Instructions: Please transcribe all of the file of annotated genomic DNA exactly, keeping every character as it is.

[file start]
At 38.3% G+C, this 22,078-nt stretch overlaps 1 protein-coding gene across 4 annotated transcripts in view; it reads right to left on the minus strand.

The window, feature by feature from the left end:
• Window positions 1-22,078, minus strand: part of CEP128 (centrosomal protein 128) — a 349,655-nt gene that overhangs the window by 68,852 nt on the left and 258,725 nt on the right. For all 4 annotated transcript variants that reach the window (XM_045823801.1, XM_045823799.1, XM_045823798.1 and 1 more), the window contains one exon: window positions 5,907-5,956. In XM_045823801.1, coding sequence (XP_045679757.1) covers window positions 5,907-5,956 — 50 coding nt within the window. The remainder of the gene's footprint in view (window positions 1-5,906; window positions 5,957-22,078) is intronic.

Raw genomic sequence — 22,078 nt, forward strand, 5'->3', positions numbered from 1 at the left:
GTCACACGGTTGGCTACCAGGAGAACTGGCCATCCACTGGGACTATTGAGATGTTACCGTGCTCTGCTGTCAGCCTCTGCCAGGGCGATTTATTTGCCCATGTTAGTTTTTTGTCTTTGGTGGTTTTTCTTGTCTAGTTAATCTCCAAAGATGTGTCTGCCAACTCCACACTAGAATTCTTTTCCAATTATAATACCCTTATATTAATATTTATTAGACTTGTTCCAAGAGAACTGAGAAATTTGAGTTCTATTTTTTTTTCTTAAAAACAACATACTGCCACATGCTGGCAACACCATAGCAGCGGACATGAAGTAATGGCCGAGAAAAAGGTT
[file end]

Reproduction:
At 38.3% G+C, this 22,078-nt stretch overlaps 1 protein-coding gene across 4 annotated transcripts in view; it reads right to left on the minus strand.

The window, feature by feature from the left end:
• Window positions 1-22,078, minus strand: part of CEP128 (centrosomal protein 128) — a 349,655-nt gene that overhangs the window by 68,852 nt on the left and 258,725 nt on the right. For all 4 annotated transcript variants that reach the window (XM_045823801.1, XM_045823799.1, XM_045823798.1 and 1 more), the window contains one exon: window positions 5,907-5,956. In XM_045823801.1, coding sequence (XP_045679757.1) covers window positions 5,907-5,956 — 50 coding nt within the window. The remainder of the gene's footprint in view (window positions 1-5,906; window positions 5,957-22,078) is intronic.

Raw genomic sequence — 22,078 nt, forward strand, 5'->3', positions numbered from 1 at the left:
GTCACACGGTTGGCTACCAGGAGAACTGGCCATCCACTGGGACTATTGAGATGTTACCGTGCTCTGCTGTCAGCCTCTGCCAGGGCGATTTATTTGCCCATGTTAGTTTTTTGTCTTTGGTGGTTTTTCTTGTCTAGTTAATCTCCAAAGATGTGTCTGCCAACTCCACACTAGAATTCTTTTCCAATTATAATACCCTTATATTAATATTTATTAGACTTGTTCCAAGAGAACTGAGAAATTTGAGTTCTATTTTTTTTTCTTAAAAACAACATACTGCCACATGCTGGCAACACCATAGCAGCGGACATGAAGTAATGGCCGAGAAAAAGGTT